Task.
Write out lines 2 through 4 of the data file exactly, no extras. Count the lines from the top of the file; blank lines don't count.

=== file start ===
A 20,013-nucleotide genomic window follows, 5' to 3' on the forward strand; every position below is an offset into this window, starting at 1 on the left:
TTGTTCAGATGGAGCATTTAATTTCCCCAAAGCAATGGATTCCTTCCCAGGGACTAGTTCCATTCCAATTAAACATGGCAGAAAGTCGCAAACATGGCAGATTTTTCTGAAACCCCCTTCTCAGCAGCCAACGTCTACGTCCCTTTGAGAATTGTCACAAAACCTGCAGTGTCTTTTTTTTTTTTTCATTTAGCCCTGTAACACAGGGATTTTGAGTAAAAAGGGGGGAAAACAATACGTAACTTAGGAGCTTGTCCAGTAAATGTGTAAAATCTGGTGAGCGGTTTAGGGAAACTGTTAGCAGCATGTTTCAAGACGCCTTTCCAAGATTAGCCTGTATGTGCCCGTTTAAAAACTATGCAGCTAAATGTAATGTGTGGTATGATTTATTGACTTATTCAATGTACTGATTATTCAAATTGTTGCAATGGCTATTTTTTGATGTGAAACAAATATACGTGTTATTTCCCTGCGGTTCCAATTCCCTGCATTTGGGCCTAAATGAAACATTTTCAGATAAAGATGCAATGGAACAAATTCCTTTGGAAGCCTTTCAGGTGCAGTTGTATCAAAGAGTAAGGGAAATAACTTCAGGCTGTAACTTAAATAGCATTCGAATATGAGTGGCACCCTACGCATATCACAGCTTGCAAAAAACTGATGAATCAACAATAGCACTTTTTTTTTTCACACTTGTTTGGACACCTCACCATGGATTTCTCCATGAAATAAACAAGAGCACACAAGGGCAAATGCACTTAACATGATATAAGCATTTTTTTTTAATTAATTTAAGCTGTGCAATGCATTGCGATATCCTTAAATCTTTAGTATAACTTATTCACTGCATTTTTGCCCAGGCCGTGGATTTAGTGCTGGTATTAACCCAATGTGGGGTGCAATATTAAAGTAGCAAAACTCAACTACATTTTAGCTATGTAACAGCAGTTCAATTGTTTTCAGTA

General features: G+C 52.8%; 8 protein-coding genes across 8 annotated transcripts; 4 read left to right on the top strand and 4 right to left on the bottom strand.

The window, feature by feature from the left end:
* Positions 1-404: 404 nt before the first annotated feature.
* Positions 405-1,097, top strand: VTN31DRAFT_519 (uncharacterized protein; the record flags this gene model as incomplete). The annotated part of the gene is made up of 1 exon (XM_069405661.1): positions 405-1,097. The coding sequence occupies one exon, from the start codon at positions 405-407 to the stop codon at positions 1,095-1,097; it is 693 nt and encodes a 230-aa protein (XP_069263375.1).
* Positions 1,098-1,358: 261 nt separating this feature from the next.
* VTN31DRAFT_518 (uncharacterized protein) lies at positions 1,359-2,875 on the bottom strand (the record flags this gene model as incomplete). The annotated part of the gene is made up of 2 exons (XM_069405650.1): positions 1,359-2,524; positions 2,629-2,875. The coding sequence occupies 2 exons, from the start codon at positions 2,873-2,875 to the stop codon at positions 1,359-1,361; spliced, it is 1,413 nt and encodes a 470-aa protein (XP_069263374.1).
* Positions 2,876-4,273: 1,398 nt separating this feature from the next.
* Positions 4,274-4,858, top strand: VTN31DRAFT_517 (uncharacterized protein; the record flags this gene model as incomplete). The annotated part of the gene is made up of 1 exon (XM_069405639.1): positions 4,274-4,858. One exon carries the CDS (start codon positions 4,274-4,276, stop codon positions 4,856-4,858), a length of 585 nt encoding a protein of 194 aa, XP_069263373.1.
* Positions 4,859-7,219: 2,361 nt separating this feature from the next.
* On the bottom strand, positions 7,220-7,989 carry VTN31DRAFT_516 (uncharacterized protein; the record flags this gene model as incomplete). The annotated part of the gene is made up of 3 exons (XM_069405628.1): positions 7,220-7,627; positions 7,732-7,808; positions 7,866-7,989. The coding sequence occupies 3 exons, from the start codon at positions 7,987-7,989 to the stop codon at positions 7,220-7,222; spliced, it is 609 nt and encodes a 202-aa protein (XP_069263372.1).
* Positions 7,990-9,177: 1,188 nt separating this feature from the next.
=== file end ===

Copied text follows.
TTGTTCAGATGGAGCATTTAATTTCCCCAAAGCAATGGATTCCTTCCCAGGGACTAGTTCCATTCCAATTAAACATGGCAGAAAGTCGCAAACATGGCAGATTTTTCTGAAACCCCCTTCTCAGCAGCCAACGTCTACGTCCCTTTGAGAATTGTCACAAAACCTGCAGTGTCTTTTTTTTTTTTTCATTTAGCCCTGTAACACAGGGATTTTGAGTAAAAAGGGGGGAAAACAATACGTAACTTAGGAGCTTGTCCAGTAAATGTGTAAAATCTGGTGAGCGGTTTAGGGAAACTGTTAGCAGCATGTTTCAAGACGCCTTTCCAAGATTAGCCTGTATGTGCCCGTTTAAAAACTATGCAGCTAAATGTAATGTGTGGTATGATTTATTGACTTATTCAATGTACTGATTATTCAAATTGTTGCAATGGCTATTTTTTGATGTGAAACAAATATACGTGTTATTTCCCTGCGGTTCCAATTCCCTGCATTTGGGCCTAAATGAAACATTTTCAGATAAAGATGCAATGGAACAAATTCCTTTGGAAGCCTTTCAGGTGCAGTTGTATCAAAGAGTAAGGGAAATAACTTCAGGCTGTAACTTAAATAGCATTCGAATATGAGTGGCACCCTACGCATATCACAGCTTGCAAAAAACTGATGAATCAACAATAGCACTTTTTTTTTTCACACTTGTTTGGACACCTCACCATGGATTTCTCCATGAAATAAACAAGAGCACACAAGGGCAAATGCACTTAACATGATATAAGCATTTTTTTTTAATTAATTTAAGCTGTGCAATGCATTGCGATATCCTTAAATCTTTAGTATAACTTATTCACTGCATTTTTGCCCAGGCCGTGGATTTAGTGCTGGTATTAACCCAATGTGGGGTGCAATATTAAAGTAGCAAAACTCAACTACATTTTAGCTATGTAACAGCAGTTCAATTGTTTTCAGTA

General features: G+C 52.8%; 8 protein-coding genes across 8 annotated transcripts; 4 read left to right on the top strand and 4 right to left on the bottom strand.

The window, feature by feature from the left end: